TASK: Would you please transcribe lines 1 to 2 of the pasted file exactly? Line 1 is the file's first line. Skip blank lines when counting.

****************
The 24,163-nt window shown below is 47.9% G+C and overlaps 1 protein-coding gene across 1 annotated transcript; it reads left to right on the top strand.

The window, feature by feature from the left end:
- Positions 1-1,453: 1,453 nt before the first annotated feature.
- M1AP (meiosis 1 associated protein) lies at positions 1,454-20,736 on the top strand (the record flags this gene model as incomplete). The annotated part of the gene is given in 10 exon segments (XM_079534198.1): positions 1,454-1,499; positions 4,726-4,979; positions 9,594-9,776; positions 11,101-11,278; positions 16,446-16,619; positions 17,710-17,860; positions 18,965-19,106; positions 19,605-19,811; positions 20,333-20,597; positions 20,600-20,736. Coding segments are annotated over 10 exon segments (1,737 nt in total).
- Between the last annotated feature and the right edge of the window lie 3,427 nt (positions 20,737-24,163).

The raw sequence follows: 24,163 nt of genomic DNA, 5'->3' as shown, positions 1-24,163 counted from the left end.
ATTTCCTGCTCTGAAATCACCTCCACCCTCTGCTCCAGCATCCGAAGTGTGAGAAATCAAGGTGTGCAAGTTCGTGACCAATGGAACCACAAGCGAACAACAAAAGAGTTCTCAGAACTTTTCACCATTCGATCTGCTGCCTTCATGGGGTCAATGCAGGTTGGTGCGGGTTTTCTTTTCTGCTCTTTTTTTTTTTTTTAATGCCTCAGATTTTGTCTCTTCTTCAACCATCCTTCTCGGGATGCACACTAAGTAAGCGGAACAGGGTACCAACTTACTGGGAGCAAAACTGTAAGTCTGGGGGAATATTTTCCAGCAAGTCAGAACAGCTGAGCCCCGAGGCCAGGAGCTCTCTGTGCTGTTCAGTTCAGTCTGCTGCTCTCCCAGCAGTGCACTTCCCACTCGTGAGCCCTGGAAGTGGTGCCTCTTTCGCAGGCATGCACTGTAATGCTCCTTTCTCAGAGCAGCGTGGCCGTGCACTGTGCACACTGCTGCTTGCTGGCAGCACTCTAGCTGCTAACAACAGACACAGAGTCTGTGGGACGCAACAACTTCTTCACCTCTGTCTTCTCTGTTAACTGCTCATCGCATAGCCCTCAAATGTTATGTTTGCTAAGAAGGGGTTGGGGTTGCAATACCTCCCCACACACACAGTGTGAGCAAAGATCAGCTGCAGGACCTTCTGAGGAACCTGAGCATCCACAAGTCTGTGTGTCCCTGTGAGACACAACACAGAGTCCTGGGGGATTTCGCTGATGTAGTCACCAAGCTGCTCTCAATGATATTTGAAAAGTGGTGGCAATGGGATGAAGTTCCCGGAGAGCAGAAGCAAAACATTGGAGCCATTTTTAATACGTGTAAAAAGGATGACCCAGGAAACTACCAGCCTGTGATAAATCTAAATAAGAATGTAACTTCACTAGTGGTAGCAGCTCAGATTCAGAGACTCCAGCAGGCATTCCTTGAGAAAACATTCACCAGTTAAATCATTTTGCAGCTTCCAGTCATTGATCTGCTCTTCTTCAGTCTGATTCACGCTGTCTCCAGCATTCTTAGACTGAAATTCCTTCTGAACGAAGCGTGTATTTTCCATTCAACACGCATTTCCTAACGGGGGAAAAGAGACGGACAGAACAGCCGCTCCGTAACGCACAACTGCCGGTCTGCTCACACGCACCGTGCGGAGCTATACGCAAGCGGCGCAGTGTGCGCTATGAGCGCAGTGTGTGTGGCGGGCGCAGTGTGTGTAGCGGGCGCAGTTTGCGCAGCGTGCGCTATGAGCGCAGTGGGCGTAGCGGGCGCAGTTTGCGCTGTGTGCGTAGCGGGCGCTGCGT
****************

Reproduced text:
The 24,163-nt window shown below is 47.9% G+C and overlaps 1 protein-coding gene across 1 annotated transcript; it reads left to right on the top strand.

The window, feature by feature from the left end: